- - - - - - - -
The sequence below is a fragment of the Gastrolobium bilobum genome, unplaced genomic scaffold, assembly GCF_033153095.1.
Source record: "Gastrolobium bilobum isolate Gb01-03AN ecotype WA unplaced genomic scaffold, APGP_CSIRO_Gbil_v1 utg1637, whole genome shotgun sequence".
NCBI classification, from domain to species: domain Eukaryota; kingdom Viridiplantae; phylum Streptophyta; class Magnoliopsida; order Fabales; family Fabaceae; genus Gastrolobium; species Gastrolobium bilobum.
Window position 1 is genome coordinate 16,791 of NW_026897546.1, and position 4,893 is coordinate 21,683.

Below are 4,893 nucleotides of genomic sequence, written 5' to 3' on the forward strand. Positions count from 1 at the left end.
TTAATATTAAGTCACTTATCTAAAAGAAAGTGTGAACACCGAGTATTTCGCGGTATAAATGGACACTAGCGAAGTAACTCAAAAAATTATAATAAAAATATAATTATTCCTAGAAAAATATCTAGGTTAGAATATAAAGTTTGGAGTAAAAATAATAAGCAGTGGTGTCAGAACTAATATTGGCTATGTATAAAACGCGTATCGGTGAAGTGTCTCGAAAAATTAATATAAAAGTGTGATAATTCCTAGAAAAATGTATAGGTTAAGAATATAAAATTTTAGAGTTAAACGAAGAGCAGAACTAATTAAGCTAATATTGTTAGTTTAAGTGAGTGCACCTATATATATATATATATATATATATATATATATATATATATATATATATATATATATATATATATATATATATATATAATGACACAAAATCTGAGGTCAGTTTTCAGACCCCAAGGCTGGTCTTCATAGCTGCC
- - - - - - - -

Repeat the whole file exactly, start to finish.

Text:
The sequence below is a fragment of the Gastrolobium bilobum genome, unplaced genomic scaffold, assembly GCF_033153095.1.
Source record: "Gastrolobium bilobum isolate Gb01-03AN ecotype WA unplaced genomic scaffold, APGP_CSIRO_Gbil_v1 utg1637, whole genome shotgun sequence".
NCBI classification, from domain to species: domain Eukaryota; kingdom Viridiplantae; phylum Streptophyta; class Magnoliopsida; order Fabales; family Fabaceae; genus Gastrolobium; species Gastrolobium bilobum.
Window position 1 is genome coordinate 16,791 of NW_026897546.1, and position 4,893 is coordinate 21,683.

Below are 4,893 nucleotides of genomic sequence, written 5' to 3' on the forward strand. Positions count from 1 at the left end.
TTAATATTAAGTCACTTATCTAAAAGAAAGTGTGAACACCGAGTATTTCGCGGTATAAATGGACACTAGCGAAGTAACTCAAAAAATTATAATAAAAATATAATTATTCCTAGAAAAATATCTAGGTTAGAATATAAAGTTTGGAGTAAAAATAATAAGCAGTGGTGTCAGAACTAATATTGGCTATGTATAAAACGCGTATCGGTGAAGTGTCTCGAAAAATTAATATAAAAGTGTGATAATTCCTAGAAAAATGTATAGGTTAAGAATATAAAATTTTAGAGTTAAACGAAGAGCAGAACTAATTAAGCTAATATTGTTAGTTTAAGTGAGTGCACCTATATATATATATATATATATATATATATATATATATATATATATATATATATATATATATATATATATATATATATAATGACACAAAATCTGAGGTCAGTTTTCAGACCCCAAGGCTGGTCTTCATAGCTGCC